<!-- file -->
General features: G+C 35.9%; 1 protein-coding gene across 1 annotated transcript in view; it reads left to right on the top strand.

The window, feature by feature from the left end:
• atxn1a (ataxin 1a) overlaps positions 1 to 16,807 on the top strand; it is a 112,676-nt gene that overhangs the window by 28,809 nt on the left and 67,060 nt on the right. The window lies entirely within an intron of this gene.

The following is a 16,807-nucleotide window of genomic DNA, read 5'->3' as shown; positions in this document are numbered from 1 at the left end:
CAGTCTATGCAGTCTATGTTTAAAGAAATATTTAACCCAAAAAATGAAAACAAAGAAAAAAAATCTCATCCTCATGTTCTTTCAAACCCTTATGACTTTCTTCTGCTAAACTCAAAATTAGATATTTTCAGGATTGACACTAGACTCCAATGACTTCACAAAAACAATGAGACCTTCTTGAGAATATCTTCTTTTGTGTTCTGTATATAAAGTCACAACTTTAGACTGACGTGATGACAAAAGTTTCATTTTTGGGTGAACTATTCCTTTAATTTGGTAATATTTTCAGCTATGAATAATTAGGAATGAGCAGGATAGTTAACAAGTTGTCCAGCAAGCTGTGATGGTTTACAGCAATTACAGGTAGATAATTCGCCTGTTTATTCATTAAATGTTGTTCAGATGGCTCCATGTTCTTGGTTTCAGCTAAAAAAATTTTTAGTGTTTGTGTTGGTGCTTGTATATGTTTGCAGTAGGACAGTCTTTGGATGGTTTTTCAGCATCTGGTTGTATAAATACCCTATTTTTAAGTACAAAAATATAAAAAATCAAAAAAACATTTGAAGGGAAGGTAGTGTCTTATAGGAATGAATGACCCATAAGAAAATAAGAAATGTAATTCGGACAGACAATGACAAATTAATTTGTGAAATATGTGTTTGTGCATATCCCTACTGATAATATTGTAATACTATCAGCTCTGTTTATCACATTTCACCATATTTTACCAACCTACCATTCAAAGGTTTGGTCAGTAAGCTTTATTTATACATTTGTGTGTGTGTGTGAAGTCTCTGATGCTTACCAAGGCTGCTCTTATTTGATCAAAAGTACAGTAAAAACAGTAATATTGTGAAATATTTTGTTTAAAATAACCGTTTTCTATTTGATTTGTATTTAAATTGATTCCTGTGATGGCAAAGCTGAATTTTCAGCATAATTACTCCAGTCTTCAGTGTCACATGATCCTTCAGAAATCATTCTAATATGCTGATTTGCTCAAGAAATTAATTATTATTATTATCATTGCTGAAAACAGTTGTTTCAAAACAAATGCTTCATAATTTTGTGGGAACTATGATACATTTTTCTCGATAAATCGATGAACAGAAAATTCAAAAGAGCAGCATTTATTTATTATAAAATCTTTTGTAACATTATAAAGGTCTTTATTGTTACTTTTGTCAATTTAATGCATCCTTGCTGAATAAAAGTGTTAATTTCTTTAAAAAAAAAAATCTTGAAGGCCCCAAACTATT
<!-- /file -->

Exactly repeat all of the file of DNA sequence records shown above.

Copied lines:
General features: G+C 35.9%; 1 protein-coding gene across 1 annotated transcript in view; it reads left to right on the top strand.

The window, feature by feature from the left end:
• atxn1a (ataxin 1a) overlaps positions 1 to 16,807 on the top strand; it is a 112,676-nt gene that overhangs the window by 28,809 nt on the left and 67,060 nt on the right. The window lies entirely within an intron of this gene.

The following is a 16,807-nucleotide window of genomic DNA, read 5'->3' as shown; positions in this document are numbered from 1 at the left end:
CAGTCTATGCAGTCTATGTTTAAAGAAATATTTAACCCAAAAAATGAAAACAAAGAAAAAAAATCTCATCCTCATGTTCTTTCAAACCCTTATGACTTTCTTCTGCTAAACTCAAAATTAGATATTTTCAGGATTGACACTAGACTCCAATGACTTCACAAAAACAATGAGACCTTCTTGAGAATATCTTCTTTTGTGTTCTGTATATAAAGTCACAACTTTAGACTGACGTGATGACAAAAGTTTCATTTTTGGGTGAACTATTCCTTTAATTTGGTAATATTTTCAGCTATGAATAATTAGGAATGAGCAGGATAGTTAACAAGTTGTCCAGCAAGCTGTGATGGTTTACAGCAATTACAGGTAGATAATTCGCCTGTTTATTCATTAAATGTTGTTCAGATGGCTCCATGTTCTTGGTTTCAGCTAAAAAAATTTTTAGTGTTTGTGTTGGTGCTTGTATATGTTTGCAGTAGGACAGTCTTTGGATGGTTTTTCAGCATCTGGTTGTATAAATACCCTATTTTTAAGTACAAAAATATAAAAAATCAAAAAAACATTTGAAGGGAAGGTAGTGTCTTATAGGAATGAATGACCCATAAGAAAATAAGAAATGTAATTCGGACAGACAATGACAAATTAATTTGTGAAATATGTGTTTGTGCATATCCCTACTGATAATATTGTAATACTATCAGCTCTGTTTATCACATTTCACCATATTTTACCAACCTACCATTCAAAGGTTTGGTCAGTAAGCTTTATTTATACATTTGTGTGTGTGTGTGAAGTCTCTGATGCTTACCAAGGCTGCTCTTATTTGATCAAAAGTACAGTAAAAACAGTAATATTGTGAAATATTTTGTTTAAAATAACCGTTTTCTATTTGATTTGTATTTAAATTGATTCCTGTGATGGCAAAGCTGAATTTTCAGCATAATTACTCCAGTCTTCAGTGTCACATGATCCTTCAGAAATCATTCTAATATGCTGATTTGCTCAAGAAATTAATTATTATTATTATCATTGCTGAAAACAGTTGTTTCAAAACAAATGCTTCATAATTTTGTGGGAACTATGATACATTTTTCTCGATAAATCGATGAACAGAAAATTCAAAAGAGCAGCATTTATTTATTATAAAATCTTTTGTAACATTATAAAGGTCTTTATTGTTACTTTTGTCAATTTAATGCATCCTTGCTGAATAAAAGTGTTAATTTCTTTAAAAAAAAAAATCTTGAAGGCCCCAAACTATT